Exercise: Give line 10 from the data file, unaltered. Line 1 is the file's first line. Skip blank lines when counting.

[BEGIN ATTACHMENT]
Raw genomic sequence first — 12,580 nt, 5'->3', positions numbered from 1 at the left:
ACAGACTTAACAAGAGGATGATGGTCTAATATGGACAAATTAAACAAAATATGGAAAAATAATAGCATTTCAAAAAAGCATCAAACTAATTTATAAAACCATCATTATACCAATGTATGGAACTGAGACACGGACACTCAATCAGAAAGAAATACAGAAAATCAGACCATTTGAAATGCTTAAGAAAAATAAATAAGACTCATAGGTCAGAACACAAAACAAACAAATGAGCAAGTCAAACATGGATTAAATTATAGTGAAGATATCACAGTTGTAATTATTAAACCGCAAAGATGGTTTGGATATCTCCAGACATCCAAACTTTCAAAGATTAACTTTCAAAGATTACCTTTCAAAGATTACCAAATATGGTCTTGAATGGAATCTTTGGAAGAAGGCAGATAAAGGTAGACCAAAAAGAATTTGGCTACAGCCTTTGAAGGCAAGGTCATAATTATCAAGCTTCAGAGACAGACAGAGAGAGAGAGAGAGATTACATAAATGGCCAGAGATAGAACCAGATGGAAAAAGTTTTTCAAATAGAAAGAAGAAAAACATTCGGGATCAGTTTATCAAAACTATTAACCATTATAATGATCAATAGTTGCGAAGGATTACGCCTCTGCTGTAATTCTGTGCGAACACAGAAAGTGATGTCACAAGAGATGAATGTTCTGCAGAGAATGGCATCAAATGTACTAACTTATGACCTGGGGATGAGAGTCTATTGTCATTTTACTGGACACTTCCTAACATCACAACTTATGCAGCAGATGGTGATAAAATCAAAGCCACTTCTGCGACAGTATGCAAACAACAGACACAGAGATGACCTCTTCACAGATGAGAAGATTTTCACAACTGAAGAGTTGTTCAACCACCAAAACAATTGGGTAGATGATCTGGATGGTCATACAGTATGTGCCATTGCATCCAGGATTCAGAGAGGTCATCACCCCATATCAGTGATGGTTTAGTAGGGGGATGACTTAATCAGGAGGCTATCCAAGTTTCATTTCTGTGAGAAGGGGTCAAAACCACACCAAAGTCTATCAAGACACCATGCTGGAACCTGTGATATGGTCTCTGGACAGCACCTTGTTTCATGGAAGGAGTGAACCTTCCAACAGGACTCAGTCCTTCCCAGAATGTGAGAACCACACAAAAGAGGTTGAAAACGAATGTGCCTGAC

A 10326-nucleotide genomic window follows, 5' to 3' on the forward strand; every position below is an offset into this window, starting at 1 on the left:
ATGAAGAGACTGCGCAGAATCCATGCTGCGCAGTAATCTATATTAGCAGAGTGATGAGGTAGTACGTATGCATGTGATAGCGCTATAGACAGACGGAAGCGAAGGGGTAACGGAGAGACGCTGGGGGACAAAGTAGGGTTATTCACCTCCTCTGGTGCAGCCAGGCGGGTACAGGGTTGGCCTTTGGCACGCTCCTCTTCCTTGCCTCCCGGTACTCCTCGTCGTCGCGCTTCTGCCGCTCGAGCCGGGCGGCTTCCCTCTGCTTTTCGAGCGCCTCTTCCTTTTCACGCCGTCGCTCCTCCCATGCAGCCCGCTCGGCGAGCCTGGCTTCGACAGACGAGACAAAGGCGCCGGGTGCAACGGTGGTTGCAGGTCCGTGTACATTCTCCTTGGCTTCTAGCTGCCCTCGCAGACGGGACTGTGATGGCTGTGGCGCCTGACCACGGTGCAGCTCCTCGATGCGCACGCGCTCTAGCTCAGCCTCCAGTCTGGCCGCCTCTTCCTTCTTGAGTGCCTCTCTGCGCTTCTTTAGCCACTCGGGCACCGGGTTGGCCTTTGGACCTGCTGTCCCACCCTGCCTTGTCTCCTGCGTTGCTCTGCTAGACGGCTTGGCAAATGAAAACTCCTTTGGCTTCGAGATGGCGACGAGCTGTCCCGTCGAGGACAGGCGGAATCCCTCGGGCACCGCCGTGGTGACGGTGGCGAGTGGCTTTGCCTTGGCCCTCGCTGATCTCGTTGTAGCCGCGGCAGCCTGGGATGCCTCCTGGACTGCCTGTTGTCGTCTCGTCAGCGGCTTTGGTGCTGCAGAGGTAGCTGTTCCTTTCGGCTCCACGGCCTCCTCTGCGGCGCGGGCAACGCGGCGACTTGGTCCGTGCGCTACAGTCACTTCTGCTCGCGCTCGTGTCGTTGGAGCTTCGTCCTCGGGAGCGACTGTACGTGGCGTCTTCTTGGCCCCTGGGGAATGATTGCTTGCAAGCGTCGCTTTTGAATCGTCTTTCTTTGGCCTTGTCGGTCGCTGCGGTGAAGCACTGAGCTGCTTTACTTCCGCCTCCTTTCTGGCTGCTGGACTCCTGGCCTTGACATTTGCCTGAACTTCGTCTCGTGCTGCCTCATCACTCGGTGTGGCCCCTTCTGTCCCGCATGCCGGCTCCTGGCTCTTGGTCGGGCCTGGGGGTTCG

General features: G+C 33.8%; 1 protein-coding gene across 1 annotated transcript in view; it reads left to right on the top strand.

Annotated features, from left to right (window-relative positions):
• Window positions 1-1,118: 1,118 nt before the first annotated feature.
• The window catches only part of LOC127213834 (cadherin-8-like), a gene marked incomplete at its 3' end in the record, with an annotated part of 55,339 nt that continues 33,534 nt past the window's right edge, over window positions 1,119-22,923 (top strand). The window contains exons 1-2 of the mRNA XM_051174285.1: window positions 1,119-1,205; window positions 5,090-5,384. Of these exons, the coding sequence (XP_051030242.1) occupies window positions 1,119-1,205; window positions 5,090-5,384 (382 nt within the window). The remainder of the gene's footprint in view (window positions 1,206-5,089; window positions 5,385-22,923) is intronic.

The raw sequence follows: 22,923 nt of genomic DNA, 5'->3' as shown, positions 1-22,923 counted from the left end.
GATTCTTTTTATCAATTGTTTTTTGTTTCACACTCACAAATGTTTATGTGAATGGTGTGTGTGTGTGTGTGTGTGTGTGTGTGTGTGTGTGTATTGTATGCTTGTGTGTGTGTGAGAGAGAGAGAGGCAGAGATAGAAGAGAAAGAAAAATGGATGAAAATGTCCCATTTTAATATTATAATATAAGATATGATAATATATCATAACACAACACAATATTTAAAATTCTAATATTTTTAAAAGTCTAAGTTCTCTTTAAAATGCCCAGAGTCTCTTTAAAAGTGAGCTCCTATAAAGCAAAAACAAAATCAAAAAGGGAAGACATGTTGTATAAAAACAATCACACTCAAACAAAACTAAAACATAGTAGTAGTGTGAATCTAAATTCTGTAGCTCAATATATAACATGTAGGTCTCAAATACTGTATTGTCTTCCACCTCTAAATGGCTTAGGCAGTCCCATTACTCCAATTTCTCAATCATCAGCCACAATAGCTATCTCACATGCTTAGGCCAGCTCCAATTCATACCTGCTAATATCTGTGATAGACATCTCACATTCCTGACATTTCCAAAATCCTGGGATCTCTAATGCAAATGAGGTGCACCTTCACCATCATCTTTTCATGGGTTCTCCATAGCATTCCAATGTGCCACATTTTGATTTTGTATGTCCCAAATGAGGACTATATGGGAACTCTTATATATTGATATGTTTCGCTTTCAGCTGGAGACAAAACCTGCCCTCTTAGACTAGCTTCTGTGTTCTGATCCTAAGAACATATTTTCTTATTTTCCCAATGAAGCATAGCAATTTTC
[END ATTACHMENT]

GATTCTTTTTATCAATTGTTTTTTGTTTCACACTCACAAATGTTTATGTGAATGGTGTGTGTGTGTGTGTGTGTGTGTGTGTGTGTGTGTGTATTGTATGCTTGTGTGTGTGTGAGAGAGAGAGAGGCAGAGATAGAAGAGAAAGAAAAATGGATGAAAATGTCCCATTTTAATATTATAATATAAGATATGATAATATATCATAACACAACACAATATTTAAAATTCTAATATTTTTAAAAGTCTAAGTTCTCTTTAAAATGCCCAGAGTCTCTTTAAAAGTGAGCTCCTATAAAGCAAAAACAAAATCAAAAAGGGAAGACATGTTGTATAAAAACAATCACACTCAAACAAAACTAAAACATAGTAGTAGTGTGAATCTAAATTCTGTAGCTCAATATATAACATGTAGGTCTCAAATACTGTATTGTCTTCCACCTCTAAATGGCTTAGGCAGTCCCATTACTCCAATTTCTCAATCATCAGCCACAATAGCTATCTCACATGCTTAGGCCAGCTCCAATTCATACCTGCTAATATCTGTGATAGACATCTCACATTCCTGACATTTCCAAAATCCTGGGATCTCTAATGCAAATGAGGTGCACCTTCACCATCATCTTTTCATGGGTTCTCCATAGCATTCCAATGTGCCACATTTTGATTTTGTATGTCCCAAATGAGGACTATATGGGAACTCTTATATATTGATATGTTTCGCTTTCAGCTGGAGACAAAACCTGCCCTCTTAGACTAGCTTCTGTGTTCTGATCCTAAGAACATATTTTCTTATTTTCCCAATGAAGCATAGCAATTTTC